I love a big tarp for bad weather. And even if I know I’m going to have very little probability of rain, I still more some protection overhead - more things fall from the sky besides rain. And I still want wind-shift protection. So a small fly and a UQP are a great combo for that. In another post today, someone mentioned their comfort in Washington rain - which is spelled RAIN - with just a MiniFly and UQP. I asked him to comment more on how dry he was with the MiniFly.

    Again, if I knew there was a real chance of rain, I’d use a larger tarp. Because I like a dry area besides just the hammock itself. But in the summer, the view and ventilation you get from a MiniFly/UQP is great.
    Last edited by cougarmeat; 03-02-2022 at 19:12.
    In order to see what few have seen, you must go where few have gone. And DO what few have done.

  5. #15
    Senior Member rmcrow2's Avatar
    Join Date
    Mar 2021
    Location
    US
    Hammock
    El Dorado
    Tarp
    Varies
    Insulation
    UQ varies
    Suspension
    Whoopie
    Posts
    313
    I am bikepacking the CT and doing a 1000 mile self supported this year.

    For long term living on the bike you want to pick your bike, then gear, then bags.
    I don't want to fiddle at the end of a day.

    Kit that is simple, adjustable but stays adjusted.
    Bags that put bulk and weight out of trouble.
    As little to loose or break as possible.

    Be happy to chew over specific mistakes I have made in different areas. A bit rushed now.

    我宁愿在山上。

  6. #16
    jakev383's Avatar
    Join Date
    Oct 2020
    Location
    Henderson, TX
    Hammock
    Blackbird XLC
    Tarp
    11' WB Superfly
    Insulation
    SLD Trail Winder
    Suspension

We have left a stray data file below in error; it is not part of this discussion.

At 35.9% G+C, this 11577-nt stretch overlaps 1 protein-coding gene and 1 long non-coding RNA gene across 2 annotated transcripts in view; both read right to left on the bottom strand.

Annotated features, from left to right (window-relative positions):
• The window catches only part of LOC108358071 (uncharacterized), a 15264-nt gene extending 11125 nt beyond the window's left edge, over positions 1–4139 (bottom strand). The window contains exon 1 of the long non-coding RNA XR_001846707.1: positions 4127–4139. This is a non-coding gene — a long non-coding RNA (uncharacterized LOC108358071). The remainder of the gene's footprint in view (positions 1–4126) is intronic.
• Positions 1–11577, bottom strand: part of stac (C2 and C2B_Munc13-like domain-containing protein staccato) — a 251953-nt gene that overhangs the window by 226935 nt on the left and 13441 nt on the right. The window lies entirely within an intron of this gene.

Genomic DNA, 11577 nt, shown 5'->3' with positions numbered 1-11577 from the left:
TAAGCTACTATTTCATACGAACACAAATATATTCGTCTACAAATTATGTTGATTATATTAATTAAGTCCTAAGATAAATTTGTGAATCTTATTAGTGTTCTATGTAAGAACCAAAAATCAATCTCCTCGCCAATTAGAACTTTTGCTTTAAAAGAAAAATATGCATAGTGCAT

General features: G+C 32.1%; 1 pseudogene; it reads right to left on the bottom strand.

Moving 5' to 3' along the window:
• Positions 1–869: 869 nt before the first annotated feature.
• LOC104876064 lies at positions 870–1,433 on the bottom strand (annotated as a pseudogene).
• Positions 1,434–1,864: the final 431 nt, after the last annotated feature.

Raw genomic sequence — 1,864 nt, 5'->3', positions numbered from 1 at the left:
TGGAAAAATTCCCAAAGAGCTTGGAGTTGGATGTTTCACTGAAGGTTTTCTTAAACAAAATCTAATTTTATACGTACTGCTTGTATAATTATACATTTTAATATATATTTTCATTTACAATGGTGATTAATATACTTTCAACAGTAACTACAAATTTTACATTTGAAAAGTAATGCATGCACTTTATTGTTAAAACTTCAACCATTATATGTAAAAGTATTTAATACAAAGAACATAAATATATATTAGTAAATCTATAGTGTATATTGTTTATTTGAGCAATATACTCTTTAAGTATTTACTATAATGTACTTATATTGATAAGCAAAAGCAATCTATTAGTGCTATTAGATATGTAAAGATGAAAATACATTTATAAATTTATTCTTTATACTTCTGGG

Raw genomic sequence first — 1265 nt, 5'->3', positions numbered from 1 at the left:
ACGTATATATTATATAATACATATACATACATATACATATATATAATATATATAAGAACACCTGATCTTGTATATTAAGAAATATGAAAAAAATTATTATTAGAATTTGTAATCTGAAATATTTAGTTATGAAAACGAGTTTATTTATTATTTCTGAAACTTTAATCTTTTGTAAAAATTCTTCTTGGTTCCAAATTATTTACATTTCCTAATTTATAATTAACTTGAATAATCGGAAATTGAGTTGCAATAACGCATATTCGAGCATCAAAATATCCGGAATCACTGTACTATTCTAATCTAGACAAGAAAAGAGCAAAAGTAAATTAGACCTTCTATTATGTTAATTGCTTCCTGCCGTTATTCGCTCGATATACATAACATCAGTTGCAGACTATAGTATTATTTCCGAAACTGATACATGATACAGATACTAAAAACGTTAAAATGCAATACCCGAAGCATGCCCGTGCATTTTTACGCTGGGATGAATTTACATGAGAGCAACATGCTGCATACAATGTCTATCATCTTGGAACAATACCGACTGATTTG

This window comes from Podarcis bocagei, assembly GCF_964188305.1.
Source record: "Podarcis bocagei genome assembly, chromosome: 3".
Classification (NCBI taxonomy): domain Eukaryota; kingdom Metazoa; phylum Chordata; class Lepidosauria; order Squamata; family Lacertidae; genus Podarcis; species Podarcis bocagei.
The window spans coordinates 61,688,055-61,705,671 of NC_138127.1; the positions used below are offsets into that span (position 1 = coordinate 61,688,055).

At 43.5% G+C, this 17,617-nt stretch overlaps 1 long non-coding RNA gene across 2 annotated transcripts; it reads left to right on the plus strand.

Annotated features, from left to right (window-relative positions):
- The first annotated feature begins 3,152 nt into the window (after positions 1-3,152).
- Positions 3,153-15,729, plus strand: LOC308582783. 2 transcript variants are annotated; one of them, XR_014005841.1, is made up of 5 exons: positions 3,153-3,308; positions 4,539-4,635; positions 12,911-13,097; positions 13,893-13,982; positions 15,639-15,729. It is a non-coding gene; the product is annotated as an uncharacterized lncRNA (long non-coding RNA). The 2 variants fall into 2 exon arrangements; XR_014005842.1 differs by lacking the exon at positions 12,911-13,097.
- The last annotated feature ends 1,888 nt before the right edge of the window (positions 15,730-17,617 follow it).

Beckett and EVOs
    Posts
    111
    Quote Originally Posted by FLTurtle View Post
    You mentioned that you have a WB Superfly tarp. If you pitch it low, that should do a pretty good job of blocking the wind.
    Quote Originally Posted by cougarmeat View Post

    But yes, if you have a SuperFly with doors, and rig it low to the ground with doors shut, you’ll be as snug as a bug in a tarp.
    I'm the one who mentioned I had the SuperFly - the OP has a 10' (mostly square) Amazon tarp at the moment.

  7. #17
    Senior Member Ldog's Avatar
    Join Date
    Jul 2013
    Location
    Northern Michigan
    Hammock
    DutchWare Half-Zipped (Hexon 1.0)
    Tarp
    HammockGear CF Hex
    Insulation
    HG UQs and TQs
    Suspension
    Huggers w/Whoopies
    Posts
    112
    Images
    2
    Quote Originally Posted by Salt View Post
    Hi All, I've been itching to upgrade my daily driver hammock for some time, finally leading me to joining the forum and now buying a TQ. Guess it is time to start that shopping list...
    Been honing my kit since I started hiking the AT in 2012. Did it in 5 sections over 4 years, Hiked 100 miles of the NCT thru Michigans Upper Peninsula, and will finish the last 70 miles of Vermont's Long Trail this summer. Been using the principles of UL/Lightweight backpacking the whole time, tempered by the realities of long-distance backpacking, vs weekend jaunts. I also had lots of time to reevaluate each and every item multiple times. I use the same stuff for bikepacking.

    Having said all that, most of this stuff is quite old, but works. The lighterpack link leads to a free site that lets one build a database of the gear they own (or want), and to build packing lists for different trips. And to share it with others so they can evaluate it. It's free, and a good idea to use something like it to help evaluate what you got, or what you may want to buy. The LaughingDog link leads to a blog I started that went thru my deep dive into lighter backpacking.

    I will say this. Most experienced long distance backpackers don't carry ANY superfluous stuff. The only "extra" clothes in my pack are a couple pair each of socks and underwear. I carry a light base layer to sleep in, a puffy and a rain shield. My pack is heavy by some standards. But it's what I need for shoulder season hiking in the east coast mountains.

    Be aware that "ultralight" packs are designed for people who have their total pack weight way down. They achieve their weight, in part, by using little to no suspension. Carrying a load above their specified weight limits is a miserable experience. The pack on my list is such a pack, and I tend to push it's designed load specs. But I've learned how to pack my gear so as to transfer the weight from my shoulders to my hips.